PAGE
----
Koji Kakizawa does not seem to mind his status as a maverick as he pursues a solitary campaign for the April 11 Tokyo gubernatorial election, saying he will turn to unaffiliated voters for support.
He was expelled from the Liberal Democratic Party earlier this month for his refusal to drop his candidacy when the LDP decided to field former U.N. Undersecretary General Yasushi Akashi.
Despite the lack of any organized support, Kakizawa, 65, who ended a six-term career in the Lower House to join the race, said he is confident. “My conviction that it’s my mission to work for Tokyo is getting stronger each day,” Kakizawa told The Japan Times in an interview. He said it was his “passion” to make Tokyo, where he was born and raised, a better city to live in that drove him to defy the party’s orders to drop his candidacy.
LDP leaders ousted Kakizawa on grounds that he abruptly declared his candidacy even though he had at one point agreed to follow the party’s decision, thereby damaging the LDP’s “democratic decision-making process.”
Kakizawa, on the other hand, has criticized the LDP’s candidate-selection process, saying Akashi was chosen over him despite strong support from the party’s Tokyo chapter.
It was not Kakizawa’s first revolt against the LDP. His relationship with the party has always been less than stable. A former Finance Ministry bureaucrat, Kakizawa first won a Diet seat as a member of the New Liberal Club, a now-defunct LDP splinter party, in 1977 and joined the LDP four years later.
In 1994, he left the LDP, which had been forced into the opposition camp, and along with several others, formed the now-defunct Jiyuto — a small party unrelated to the current LDP partner of the same name. As head of Jiyuto, he served as foreign minister under the short-lived coalition administration of Tsutomu Hata.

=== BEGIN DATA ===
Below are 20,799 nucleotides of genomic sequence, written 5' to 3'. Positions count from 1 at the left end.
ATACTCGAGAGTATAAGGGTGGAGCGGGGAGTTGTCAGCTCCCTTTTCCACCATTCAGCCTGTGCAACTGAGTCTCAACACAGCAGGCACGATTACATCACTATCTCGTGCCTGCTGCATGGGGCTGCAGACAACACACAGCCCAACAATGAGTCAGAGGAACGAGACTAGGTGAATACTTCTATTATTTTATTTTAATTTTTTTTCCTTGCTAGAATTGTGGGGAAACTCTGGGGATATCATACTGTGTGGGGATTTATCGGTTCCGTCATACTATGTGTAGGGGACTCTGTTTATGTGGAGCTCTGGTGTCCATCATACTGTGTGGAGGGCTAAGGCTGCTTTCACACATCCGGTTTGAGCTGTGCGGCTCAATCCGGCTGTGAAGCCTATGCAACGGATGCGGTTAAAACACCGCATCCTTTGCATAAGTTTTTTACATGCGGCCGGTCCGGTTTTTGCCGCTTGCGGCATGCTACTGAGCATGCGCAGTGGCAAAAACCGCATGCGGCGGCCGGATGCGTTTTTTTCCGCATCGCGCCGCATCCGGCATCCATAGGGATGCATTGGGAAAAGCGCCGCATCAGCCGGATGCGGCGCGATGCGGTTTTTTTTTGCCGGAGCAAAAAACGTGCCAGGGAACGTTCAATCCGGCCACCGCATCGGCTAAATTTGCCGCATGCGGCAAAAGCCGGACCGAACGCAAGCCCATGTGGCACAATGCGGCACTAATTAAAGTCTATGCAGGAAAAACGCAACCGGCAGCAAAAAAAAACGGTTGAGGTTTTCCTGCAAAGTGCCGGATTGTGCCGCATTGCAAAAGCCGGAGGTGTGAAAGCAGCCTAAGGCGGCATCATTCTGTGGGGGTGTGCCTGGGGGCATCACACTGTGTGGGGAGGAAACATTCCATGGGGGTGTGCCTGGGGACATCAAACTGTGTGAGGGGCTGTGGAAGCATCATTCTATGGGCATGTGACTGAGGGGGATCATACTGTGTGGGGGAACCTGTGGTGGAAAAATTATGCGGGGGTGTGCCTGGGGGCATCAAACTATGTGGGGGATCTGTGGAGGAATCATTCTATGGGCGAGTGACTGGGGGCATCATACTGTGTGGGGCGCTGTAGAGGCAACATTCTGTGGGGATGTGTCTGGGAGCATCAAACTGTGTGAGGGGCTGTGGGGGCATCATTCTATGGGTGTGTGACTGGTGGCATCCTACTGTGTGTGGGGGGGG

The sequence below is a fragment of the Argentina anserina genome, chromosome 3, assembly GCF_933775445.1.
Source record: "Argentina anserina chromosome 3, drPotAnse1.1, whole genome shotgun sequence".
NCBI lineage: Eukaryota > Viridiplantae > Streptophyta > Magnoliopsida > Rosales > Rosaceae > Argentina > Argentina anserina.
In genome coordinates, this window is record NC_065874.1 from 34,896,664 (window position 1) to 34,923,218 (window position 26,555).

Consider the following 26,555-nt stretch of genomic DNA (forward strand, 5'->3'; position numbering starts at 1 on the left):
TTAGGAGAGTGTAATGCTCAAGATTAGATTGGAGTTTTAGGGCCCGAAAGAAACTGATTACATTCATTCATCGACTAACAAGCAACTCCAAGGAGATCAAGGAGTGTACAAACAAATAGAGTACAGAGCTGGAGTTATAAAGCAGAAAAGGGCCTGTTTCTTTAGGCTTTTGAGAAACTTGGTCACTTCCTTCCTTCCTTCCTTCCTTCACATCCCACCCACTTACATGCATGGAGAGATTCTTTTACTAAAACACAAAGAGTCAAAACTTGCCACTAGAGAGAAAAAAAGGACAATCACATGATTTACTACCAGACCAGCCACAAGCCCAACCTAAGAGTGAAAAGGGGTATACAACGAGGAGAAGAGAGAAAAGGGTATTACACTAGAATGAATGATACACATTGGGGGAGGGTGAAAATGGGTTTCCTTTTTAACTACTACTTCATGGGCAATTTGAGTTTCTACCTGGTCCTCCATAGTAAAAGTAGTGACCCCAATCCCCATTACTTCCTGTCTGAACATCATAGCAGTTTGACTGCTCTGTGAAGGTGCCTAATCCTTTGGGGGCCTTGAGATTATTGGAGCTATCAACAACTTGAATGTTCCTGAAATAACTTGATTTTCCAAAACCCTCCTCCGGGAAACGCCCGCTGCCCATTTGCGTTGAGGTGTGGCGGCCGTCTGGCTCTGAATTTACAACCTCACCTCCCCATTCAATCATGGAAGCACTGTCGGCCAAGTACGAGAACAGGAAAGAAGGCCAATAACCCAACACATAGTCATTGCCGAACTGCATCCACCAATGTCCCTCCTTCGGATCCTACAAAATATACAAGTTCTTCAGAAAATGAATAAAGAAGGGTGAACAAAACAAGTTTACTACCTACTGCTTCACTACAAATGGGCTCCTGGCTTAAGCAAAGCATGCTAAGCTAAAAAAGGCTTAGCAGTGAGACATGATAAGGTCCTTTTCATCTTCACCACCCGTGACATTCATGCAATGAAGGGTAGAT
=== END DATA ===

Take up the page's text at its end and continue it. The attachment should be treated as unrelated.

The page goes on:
In November 1995, he returned to the LDP, which had regained its status as the ruling party.
Kakizawa said the biggest problem facing Tokyo is its fiscal crisis. To tackle the problem, he has pledged to drastically cut metropolitan government personnel expenses and privatize some public-run transport services.
Only an expert in urban policy can achieve these aggressive reforms, which sound difficult to accomplish but are badly needed by Tokyo, he said. “Without experience and vision in urban policy, a governor cannot re-create a city in a drastic way and will just end up following what the officials are saying,” Kakizawa said.
During his days with the LDP, he served as head of an advisory panel to the party president concerning urban problems. The panel last November proposed several policies, including utilizing vacant lots.
The city’s infrastructure needs to be improved and a better crisis-management system to prepare for disasters such as major earthquakes, is needed to ensure the safety of the public, Kakizawa stressed.
Toward that goal, he said he wants the streets in the metropolis widened so emergency vehicles can reach every structure in an emergency, and he wants electrical cables buried underground.
Kakizawa said he is worried that Tokyo has been losing its status as one of the world’s biggest financial centers since the burst of the bubble economy of the late 1980s. To ensure Tokyo’s prosperity, he argued, more businesses must be invited in to revive international commercial activities in the metropolis.
Tokyo’s economy will be revitalized by revamping businesses and creating more jobs, coupled with development of the waterfront area, he said. “Tokyo’s revival will eventually lead to a revitalization of the ailing economy of Japan. “I want to make Tokyo a city that residents can be proud of” in terms of urban design, comfortable living and financial power as a business center, Kakizawa said.
He plans to directly talk to voters and explain his policies during the campaign, noting that will be the key to gaining support from people who have no affiliation with the major parties.